At a height of 193 cm, I am at the tall end of the man scale. However, in Sweden, I am rarely reminded of it. While I am taller than the Swedish 182 cm average, I still blend in. It isn’t until I visit another country that I become reminded that I am towering over other people and height becomes a source of attention or in worse case ridicule.
This makes me think of visibility in relation to the intercultural experience. Does the more visible we are affect the authenticity of the experience?
I remember my first time in Asia how people pointed at me and laughed. I remember in Mexico how people wanted to touch me and in China how they wanted to take a photo with me. My physicality was strange to them and, as such, my presence was impossible for them to ignore.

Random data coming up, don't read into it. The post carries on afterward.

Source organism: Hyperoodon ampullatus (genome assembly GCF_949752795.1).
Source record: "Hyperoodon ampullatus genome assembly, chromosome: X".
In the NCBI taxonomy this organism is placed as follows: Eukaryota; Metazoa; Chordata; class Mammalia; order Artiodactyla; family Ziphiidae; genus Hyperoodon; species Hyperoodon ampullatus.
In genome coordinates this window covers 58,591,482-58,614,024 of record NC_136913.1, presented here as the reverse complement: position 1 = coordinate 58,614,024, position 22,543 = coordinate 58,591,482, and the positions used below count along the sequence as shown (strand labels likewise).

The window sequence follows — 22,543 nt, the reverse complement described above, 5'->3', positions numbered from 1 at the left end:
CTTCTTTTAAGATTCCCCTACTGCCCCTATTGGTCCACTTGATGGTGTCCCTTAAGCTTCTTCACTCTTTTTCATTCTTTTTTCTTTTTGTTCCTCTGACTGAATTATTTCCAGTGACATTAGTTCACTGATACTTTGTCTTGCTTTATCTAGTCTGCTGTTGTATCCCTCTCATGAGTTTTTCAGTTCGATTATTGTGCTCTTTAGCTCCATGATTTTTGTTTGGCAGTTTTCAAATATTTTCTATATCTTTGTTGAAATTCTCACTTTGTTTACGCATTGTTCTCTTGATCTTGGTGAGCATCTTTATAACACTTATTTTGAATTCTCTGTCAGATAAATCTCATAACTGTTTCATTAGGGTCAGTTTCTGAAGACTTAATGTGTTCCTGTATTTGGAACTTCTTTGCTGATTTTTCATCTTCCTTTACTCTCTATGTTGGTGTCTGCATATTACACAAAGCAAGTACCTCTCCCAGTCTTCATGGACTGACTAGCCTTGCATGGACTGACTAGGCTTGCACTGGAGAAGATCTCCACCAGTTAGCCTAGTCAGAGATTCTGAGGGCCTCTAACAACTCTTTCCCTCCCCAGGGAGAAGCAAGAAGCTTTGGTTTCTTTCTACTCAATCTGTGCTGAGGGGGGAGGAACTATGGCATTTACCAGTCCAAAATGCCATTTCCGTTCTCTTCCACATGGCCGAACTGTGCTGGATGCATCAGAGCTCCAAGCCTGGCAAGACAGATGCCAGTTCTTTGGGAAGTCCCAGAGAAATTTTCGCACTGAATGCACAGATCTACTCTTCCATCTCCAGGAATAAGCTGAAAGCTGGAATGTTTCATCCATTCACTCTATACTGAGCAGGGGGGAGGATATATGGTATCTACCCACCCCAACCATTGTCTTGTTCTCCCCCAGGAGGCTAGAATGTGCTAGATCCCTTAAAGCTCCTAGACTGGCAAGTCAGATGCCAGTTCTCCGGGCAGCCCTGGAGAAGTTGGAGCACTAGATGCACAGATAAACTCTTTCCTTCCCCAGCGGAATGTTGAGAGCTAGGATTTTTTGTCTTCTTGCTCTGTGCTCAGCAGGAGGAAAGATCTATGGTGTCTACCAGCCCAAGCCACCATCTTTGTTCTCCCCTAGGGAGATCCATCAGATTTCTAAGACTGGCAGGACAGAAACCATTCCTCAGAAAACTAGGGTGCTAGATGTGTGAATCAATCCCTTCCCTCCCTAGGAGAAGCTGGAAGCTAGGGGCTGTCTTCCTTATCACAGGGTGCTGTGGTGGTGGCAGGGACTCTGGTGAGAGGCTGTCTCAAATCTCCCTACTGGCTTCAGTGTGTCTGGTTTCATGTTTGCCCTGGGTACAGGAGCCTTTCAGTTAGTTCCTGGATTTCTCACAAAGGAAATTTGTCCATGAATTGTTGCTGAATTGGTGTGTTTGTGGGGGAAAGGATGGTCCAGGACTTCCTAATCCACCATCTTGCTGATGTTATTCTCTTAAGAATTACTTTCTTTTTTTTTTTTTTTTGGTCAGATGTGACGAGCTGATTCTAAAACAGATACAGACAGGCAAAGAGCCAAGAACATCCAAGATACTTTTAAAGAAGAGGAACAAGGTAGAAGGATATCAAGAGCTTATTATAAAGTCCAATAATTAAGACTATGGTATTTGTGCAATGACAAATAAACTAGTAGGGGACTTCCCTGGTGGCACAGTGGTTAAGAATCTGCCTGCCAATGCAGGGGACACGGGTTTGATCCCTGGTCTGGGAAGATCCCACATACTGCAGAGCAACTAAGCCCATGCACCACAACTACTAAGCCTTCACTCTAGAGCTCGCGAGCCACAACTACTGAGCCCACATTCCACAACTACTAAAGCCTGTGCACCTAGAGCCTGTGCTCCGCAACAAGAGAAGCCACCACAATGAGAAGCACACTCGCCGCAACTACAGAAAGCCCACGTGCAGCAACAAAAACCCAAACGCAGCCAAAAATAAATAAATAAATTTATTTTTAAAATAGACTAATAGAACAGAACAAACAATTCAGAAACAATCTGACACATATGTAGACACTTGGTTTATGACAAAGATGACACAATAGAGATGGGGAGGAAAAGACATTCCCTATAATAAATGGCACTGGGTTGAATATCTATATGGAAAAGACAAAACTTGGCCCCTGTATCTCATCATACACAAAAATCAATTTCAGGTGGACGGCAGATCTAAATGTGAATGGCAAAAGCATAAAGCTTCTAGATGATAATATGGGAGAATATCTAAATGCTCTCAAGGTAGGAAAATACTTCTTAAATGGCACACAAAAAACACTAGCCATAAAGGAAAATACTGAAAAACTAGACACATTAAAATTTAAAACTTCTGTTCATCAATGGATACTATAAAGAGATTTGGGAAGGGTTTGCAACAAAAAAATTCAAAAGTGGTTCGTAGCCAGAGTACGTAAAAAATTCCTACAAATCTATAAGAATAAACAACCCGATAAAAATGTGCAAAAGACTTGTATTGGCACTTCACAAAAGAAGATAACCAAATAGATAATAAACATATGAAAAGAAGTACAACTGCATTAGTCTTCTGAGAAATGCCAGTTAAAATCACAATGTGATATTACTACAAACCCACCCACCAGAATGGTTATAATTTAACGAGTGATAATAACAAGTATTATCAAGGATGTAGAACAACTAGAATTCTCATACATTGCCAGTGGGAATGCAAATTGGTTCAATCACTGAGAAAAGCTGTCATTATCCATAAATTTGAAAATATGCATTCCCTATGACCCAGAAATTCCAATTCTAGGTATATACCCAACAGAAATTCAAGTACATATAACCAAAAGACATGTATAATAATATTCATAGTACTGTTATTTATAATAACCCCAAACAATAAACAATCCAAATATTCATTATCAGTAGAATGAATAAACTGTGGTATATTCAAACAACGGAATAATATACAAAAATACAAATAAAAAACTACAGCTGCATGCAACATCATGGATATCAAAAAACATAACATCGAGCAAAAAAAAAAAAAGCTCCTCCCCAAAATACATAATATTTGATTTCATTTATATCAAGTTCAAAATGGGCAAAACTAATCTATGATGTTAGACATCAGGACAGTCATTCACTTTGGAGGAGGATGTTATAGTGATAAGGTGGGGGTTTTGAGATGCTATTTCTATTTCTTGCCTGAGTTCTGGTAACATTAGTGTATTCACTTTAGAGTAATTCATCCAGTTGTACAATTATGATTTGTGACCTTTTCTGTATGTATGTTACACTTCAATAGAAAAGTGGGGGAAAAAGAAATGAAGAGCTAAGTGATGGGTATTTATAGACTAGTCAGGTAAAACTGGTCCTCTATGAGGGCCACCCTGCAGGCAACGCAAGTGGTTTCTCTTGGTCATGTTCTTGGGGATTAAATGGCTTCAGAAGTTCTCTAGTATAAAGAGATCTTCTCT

I genuinely think that my experience of other countries is coloured by the fact that I can’t hide. I am seen by everybody wherever I go. Shorter people can more easily disappear in the crowd and, as such, can more neutrally observe their surroundings. Through no choice of my own, I am often influencing mine, which consequently makes my surroundings less authentic.
In Sweden, people don’t notice. Or maybe they just don’t care. Or are too polite to point it out. Whatever the reason, I perceive that my feeling of physical sameness rather than difference is something that helped me adapt quickly to Swedish society and acknowledge it as the place I feel at home.